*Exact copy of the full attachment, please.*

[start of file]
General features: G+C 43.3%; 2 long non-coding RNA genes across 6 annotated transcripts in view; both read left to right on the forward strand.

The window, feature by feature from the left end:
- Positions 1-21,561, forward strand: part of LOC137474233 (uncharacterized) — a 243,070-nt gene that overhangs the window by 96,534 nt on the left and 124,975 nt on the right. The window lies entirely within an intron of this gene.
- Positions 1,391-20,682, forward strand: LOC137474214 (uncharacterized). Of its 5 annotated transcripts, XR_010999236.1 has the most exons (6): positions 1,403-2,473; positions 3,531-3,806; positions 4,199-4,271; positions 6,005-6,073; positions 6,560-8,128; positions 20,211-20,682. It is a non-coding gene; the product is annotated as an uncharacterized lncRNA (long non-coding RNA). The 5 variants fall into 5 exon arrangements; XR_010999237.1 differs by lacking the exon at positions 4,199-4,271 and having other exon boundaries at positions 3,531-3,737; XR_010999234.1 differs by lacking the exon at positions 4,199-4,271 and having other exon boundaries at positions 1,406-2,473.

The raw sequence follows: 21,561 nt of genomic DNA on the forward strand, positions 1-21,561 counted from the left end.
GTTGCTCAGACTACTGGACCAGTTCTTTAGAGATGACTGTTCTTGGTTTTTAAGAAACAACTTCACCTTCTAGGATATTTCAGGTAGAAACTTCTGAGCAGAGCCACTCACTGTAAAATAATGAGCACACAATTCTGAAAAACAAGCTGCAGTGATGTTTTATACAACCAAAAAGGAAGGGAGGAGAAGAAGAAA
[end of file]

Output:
General features: G+C 43.3%; 2 long non-coding RNA genes across 6 annotated transcripts in view; both read left to right on the forward strand.

The window, feature by feature from the left end:
- Positions 1-21,561, forward strand: part of LOC137474233 (uncharacterized) — a 243,070-nt gene that overhangs the window by 96,534 nt on the left and 124,975 nt on the right. The window lies entirely within an intron of this gene.
- Positions 1,391-20,682, forward strand: LOC137474214 (uncharacterized). Of its 5 annotated transcripts, XR_010999236.1 has the most exons (6): positions 1,403-2,473; positions 3,531-3,806; positions 4,199-4,271; positions 6,005-6,073; positions 6,560-8,128; positions 20,211-20,682. It is a non-coding gene; the product is annotated as an uncharacterized lncRNA (long non-coding RNA). The 5 variants fall into 5 exon arrangements; XR_010999237.1 differs by lacking the exon at positions 4,199-4,271 and having other exon boundaries at positions 3,531-3,737; XR_010999234.1 differs by lacking the exon at positions 4,199-4,271 and having other exon boundaries at positions 1,406-2,473.

The raw sequence follows: 21,561 nt of genomic DNA on the forward strand, positions 1-21,561 counted from the left end.
GTTGCTCAGACTACTGGACCAGTTCTTTAGAGATGACTGTTCTTGGTTTTTAAGAAACAACTTCACCTTCTAGGATATTTCAGGTAGAAACTTCTGAGCAGAGCCACTCACTGTAAAATAATGAGCACACAATTCTGAAAAACAAGCTGCAGTGATGTTTTATACAACCAAAAAGGAAGGGAGGAGAAGAAGAAA